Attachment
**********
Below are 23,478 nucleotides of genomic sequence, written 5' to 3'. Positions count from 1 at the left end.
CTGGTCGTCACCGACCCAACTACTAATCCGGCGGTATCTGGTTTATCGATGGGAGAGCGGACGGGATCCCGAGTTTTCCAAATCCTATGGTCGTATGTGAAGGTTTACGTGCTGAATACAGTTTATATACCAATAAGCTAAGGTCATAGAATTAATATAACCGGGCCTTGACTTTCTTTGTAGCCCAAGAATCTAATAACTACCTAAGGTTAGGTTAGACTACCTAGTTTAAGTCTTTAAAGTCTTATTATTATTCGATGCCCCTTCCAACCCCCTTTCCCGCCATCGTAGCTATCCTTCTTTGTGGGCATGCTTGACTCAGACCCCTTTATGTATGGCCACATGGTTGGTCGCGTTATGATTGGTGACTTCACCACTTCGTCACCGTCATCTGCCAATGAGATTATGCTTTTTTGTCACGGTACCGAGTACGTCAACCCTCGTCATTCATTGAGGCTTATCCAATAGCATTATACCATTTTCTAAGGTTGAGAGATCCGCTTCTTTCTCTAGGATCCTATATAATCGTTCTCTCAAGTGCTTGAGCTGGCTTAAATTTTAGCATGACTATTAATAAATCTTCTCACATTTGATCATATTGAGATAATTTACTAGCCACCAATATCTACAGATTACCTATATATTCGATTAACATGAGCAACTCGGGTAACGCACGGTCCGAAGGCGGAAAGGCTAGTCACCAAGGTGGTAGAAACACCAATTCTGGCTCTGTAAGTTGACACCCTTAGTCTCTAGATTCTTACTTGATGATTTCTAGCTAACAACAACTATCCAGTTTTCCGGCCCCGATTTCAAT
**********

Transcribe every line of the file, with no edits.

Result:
Below are 23,478 nucleotides of genomic sequence, written 5' to 3'. Positions count from 1 at the left end.
CTGGTCGTCACCGACCCAACTACTAATCCGGCGGTATCTGGTTTATCGATGGGAGAGCGGACGGGATCCCGAGTTTTCCAAATCCTATGGTCGTATGTGAAGGTTTACGTGCTGAATACAGTTTATATACCAATAAGCTAAGGTCATAGAATTAATATAACCGGGCCTTGACTTTCTTTGTAGCCCAAGAATCTAATAACTACCTAAGGTTAGGTTAGACTACCTAGTTTAAGTCTTTAAAGTCTTATTATTATTCGATGCCCCTTCCAACCCCCTTTCCCGCCATCGTAGCTATCCTTCTTTGTGGGCATGCTTGACTCAGACCCCTTTATGTATGGCCACATGGTTGGTCGCGTTATGATTGGTGACTTCACCACTTCGTCACCGTCATCTGCCAATGAGATTATGCTTTTTTGTCACGGTACCGAGTACGTCAACCCTCGTCATTCATTGAGGCTTATCCAATAGCATTATACCATTTTCTAAGGTTGAGAGATCCGCTTCTTTCTCTAGGATCCTATATAATCGTTCTCTCAAGTGCTTGAGCTGGCTTAAATTTTAGCATGACTATTAATAAATCTTCTCACATTTGATCATATTGAGATAATTTACTAGCCACCAATATCTACAGATTACCTATATATTCGATTAACATGAGCAACTCGGGTAACGCACGGTCCGAAGGCGGAAAGGCTAGTCACCAAGGTGGTAGAAACACCAATTCTGGCTCTGTAAGTTGACACCCTTAGTCTCTAGATTCTTACTTGATGATTTCTAGCTAACAACAACTATCCAGTTTTCCGGCCCCGATTTCAAT